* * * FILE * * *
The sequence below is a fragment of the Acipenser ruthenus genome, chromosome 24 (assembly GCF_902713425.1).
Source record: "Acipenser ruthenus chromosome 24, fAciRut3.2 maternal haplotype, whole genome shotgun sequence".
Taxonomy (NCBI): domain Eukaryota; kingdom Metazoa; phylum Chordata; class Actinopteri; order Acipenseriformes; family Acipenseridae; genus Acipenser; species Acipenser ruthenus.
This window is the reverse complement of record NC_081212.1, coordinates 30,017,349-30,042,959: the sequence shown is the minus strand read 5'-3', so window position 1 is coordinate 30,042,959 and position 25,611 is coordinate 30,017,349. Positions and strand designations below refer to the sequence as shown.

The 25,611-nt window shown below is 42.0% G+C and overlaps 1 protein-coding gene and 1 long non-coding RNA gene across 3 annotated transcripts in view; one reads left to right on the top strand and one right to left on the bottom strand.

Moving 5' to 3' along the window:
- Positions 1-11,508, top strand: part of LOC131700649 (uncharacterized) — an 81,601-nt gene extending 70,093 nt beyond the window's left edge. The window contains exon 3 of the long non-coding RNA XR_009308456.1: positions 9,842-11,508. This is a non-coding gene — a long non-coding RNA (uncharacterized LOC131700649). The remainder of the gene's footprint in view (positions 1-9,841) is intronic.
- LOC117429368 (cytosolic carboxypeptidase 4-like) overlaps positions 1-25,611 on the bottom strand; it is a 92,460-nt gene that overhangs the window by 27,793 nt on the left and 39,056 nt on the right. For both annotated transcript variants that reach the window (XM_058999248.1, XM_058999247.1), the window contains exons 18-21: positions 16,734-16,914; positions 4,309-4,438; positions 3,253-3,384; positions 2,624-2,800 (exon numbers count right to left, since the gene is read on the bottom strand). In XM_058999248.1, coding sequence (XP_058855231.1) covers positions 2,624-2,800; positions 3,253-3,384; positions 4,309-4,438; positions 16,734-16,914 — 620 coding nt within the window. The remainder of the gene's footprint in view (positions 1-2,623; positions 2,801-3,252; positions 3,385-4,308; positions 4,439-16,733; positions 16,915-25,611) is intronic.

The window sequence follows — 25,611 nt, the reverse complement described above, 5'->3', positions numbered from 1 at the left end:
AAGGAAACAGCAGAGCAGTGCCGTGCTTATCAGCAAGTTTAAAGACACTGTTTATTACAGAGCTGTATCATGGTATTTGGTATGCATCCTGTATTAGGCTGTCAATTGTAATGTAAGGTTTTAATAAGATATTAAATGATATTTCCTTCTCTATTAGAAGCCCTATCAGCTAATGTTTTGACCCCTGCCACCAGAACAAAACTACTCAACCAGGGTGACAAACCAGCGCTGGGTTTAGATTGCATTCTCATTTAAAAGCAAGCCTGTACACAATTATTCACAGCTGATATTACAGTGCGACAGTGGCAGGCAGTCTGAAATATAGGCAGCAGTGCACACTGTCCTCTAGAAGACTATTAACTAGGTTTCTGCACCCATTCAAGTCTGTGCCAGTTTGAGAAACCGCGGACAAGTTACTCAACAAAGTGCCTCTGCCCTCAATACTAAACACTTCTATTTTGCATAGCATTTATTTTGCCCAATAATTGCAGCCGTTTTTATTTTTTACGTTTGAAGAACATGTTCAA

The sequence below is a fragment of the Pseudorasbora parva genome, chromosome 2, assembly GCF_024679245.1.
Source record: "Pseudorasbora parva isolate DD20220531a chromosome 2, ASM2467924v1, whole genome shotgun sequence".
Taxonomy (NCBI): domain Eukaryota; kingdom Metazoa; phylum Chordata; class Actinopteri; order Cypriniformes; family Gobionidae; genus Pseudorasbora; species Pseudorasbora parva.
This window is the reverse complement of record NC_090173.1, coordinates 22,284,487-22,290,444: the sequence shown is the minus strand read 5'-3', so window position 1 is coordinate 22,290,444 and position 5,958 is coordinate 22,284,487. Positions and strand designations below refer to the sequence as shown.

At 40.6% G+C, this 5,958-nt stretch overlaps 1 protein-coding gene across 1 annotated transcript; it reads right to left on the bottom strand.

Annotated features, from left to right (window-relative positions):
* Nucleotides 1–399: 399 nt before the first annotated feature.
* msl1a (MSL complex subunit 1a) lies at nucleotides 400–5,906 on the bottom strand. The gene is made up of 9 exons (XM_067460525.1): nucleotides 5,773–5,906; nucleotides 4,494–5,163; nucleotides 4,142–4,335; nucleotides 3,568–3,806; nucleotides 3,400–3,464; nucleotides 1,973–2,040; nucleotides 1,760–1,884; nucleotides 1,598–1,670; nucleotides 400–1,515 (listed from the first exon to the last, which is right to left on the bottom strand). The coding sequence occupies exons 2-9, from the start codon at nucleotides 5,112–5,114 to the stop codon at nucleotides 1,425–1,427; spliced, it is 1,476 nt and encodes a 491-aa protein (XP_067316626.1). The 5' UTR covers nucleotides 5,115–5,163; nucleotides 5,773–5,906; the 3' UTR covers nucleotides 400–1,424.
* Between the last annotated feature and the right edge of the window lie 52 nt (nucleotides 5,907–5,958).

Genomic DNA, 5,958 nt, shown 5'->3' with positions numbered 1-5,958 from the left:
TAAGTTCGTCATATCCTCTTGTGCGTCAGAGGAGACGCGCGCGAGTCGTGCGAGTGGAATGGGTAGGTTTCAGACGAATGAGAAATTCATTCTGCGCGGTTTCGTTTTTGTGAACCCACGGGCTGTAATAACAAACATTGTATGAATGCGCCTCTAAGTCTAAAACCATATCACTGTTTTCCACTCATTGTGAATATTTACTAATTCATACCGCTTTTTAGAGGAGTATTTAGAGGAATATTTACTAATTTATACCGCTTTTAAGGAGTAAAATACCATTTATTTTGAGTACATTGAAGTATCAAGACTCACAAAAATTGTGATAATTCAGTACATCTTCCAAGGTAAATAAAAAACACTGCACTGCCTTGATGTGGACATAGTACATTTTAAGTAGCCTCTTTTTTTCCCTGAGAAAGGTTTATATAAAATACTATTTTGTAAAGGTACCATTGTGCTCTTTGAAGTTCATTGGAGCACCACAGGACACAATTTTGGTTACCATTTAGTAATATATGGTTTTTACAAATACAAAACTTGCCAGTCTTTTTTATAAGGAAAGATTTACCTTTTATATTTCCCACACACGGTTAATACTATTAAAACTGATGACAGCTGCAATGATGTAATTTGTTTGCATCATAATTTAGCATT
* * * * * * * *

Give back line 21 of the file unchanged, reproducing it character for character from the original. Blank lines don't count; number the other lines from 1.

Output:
TAAGTTCGTCATATCCTCTTGTGCGTCAGAGGAGACGCGCGCGAGTCGTGCGAGTGGAATGGGTAGGTTTCAGACGAATGAGAAATTCATTCTGCGCGGTTTCGTTTTTGTGAACCCACGGGCTGTAATAACAAACATTGTATGAATGCGCCTCTAAGTCTAAAACCATATCACTGTTTTCCACTCATTGTGAATATTTACTAATTCATACCGCTTTTTAGAGGAGTATTTAGAGGAATATTTACTAATTTATACCGCTTTTAAGGAGTAAAATACCATTTATTTTGAGTACATTGAAGTATCAAGACTCACAAAAATTGTGATAATTCAGTACATCTTCCAAGGTAAATAAAAAACACTGCACTGCCTTGATGTGGACATAGTACATTTTAAGTAGCCTCTTTTTTTCCCTGAGAAAGGTTTATATAAAATACTATTTTGTAAAGGTACCATTGTGCTCTTTGAAGTTCATTGGAGCACCACAGGACACAATTTTGGTTACCATTTAGTAATATATGGTTTTTACAAATACAAAACTTGCCAGTCTTTTTTATAAGGAAAGATTTACCTTTTATATTTCCCACACACGGTTAATACTATTAAAACTGATGACAGCTGCAATGATGTAATTTGTTTGCATCATAATTTAGCATT